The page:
London startup Mendeley is already beloved by researchers around the planet for helping them manage their work. Now it’s unveiled a new product that it hopes can help universities get a better handle on what’s happening right now. Goodbye slow, stuffy academia.
This week’s Weekly Update looks at recent attempts by UK universities to save money and pool resources by building themselves a private cloud. The Register reports news of a Further Education college (roughly equivalent to a community college in the U.S.) doing something rather different, and shifting a lot of their computing to Iceland’s Thor data center. In both cases, securing a direct connection to JANET (the UK education sector’s high speed network) has been key. For the university cloud, for example, it is a key aspect of their ability to offer prices far lower than the commercial competition can (currently) match. In both cases, the institutions concerned are taking a fresh look at the shape of the education sector’s computing requirements, leading to different but equally interesting experiments. Whether either or both gain significant traction remains to be seen.
Since 2004, Google has been trying to scan the world’s books but has run into opposition from authors and publishers. Now a lawsuit has been launched against the universities who were its partners. Is this the final nail in the coffin of the global library?
If you’re considering a school for next year, you might want to put Seton Hill on the shortlist, as the university in Greensburg, Pennsylvania is the first academic institution to announce free iPads for every full time student beginning in Fall, 2010.
iTunes U (iTunes Link), part of the iTunes Store, is an amazing venue for top-notch educational content from the world’s greatest universities, institutions, museums and other public educational foundations. From language lessons to audiobooks to lectures and more, iTunes U is a great place for those who love to learn. With the release of iTunes 9, Apple (s aapl) has put an even bigger spotlight on this great content by featuring it prominently inside the application.
When iTunes U first launched, many of the top universities, such as Stanford, Cambridge and Carnegie Mellon, jumped onboard to provide engaging content. As the original institutions first began producing content for the free service, some implemented their content as podcasts that would download into the “Podcasts” section of iTunes whereas others would implement their content so it would download in the “Music” section. Furthermore, as more engaging content was added to the service, it became problematic to keep this content organized. Some universities would automatically create playlists for their content, and others would just create multiple podcasts. Read More about iTunes U: Learning Wherever You Are
It appears that rumors of the death of the e-book on the iPhone platform were greatly exaggerated, at least that’s what Apple (s aapl) has said in a recent statement. Backing up Apple’s official denial of plans to discontinue that side of app store business is a Wall Street Journal report (subscription required) that details a new recently released app which brings textbooks to the iPhone.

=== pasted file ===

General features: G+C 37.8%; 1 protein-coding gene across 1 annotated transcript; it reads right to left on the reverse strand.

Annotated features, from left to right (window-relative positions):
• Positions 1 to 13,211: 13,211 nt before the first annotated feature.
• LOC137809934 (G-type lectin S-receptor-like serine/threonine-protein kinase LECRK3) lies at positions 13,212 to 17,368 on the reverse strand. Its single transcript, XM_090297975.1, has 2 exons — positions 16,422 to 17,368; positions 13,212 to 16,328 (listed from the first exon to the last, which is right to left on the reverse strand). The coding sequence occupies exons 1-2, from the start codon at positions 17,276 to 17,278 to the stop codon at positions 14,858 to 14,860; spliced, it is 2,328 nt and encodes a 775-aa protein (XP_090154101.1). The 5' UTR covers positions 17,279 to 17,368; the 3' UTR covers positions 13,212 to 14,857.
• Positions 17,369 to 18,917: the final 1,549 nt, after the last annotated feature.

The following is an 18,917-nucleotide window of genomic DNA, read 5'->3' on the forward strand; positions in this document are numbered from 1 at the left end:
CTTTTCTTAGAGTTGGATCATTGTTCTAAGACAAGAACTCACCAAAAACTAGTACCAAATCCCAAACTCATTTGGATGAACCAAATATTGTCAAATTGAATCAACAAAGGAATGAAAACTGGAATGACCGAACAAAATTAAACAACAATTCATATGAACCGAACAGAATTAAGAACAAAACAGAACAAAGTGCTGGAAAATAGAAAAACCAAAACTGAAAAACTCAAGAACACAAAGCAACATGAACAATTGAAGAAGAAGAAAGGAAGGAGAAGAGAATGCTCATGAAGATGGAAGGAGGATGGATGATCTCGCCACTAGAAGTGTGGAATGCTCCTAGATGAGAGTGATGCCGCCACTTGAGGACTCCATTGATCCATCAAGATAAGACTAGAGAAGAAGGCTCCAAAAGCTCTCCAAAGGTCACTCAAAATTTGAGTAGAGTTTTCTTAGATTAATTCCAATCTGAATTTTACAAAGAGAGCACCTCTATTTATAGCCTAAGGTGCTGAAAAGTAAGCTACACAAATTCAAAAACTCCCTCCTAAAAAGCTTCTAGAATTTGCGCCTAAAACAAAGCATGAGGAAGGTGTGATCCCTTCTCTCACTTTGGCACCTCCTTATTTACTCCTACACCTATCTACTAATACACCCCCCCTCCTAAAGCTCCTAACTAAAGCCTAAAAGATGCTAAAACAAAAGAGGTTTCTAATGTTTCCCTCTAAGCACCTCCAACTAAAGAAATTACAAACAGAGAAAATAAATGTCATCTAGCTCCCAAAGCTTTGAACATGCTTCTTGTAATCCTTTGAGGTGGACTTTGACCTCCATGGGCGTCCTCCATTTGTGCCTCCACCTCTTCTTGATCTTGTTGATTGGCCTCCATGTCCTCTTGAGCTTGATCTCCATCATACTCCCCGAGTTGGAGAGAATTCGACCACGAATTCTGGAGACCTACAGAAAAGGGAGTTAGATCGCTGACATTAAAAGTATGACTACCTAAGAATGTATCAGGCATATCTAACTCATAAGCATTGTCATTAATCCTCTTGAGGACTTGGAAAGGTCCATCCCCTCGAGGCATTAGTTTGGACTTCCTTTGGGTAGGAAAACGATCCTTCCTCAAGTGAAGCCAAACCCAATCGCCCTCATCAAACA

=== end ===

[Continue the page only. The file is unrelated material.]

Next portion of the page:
The new venture bringing the textbooks to the platform is a joint effort by 12 major educational publishers, including McGraw-Hill and Pearson, both of which are responsible for a huge chunk of the higher education textbook market in North America. 7,000 titles are available from the combined publishers. The partnership is being operated under the moniker of CourseSmart LLC, and works based on a rental model. Read More about Textbooks Now On iPhone, iPod Touch
File this one under “Apple is secretly buying up schools with their healthy stack of cash.” I’m only kidding, but in a move that probably has a lot of parents eyeing their teen’s list of required materials with a considerable amount of suspicion, the University of Missouri is making Apple’s iPhone and/or iPod touch a requirement for some incoming freshmen. It’s true that many programs make having an Apple (s aapl) computer a requirement, because of the industry-specific software and programs they teach with and for, but even Stanford’s iPhone development course doesn’t have the devices themselves as a requirement, making this a notable first.
The “requirement” in this case is more like a recommendation, though, since it won’t be monitored or enforced. And it doesn’t apply to all students at the university, only those in the journalism program. The reasoning behind requiring students to have the devices is not that they can listen to music or play Bejeweled 2 if they find their lectures boring, but that they can use their iPhone and iPod touch to augment their learning experience. Administrators at the university are hoping that by recording and listening to their lectures more than once, knowledge retention and understanding will go up. Read More about University Makes Apple Portables a “Requirement”
Having spent some time teaching at a university, and being on the brink of becoming a student again myself, I recently stopped to reflect about how my school work and that of my students might be improved with some Web 2.0 tools. The discussion is timely, too, since a lot of working professionals are heading back to the classroom in an attempt to stay relevant during tough times.
During my first go-around, I wasn’t savvy enough to take advantage of what was available, but with the benefit of hindsight, I’ve identified the following three categories of web apps that could make studying easier and more effective.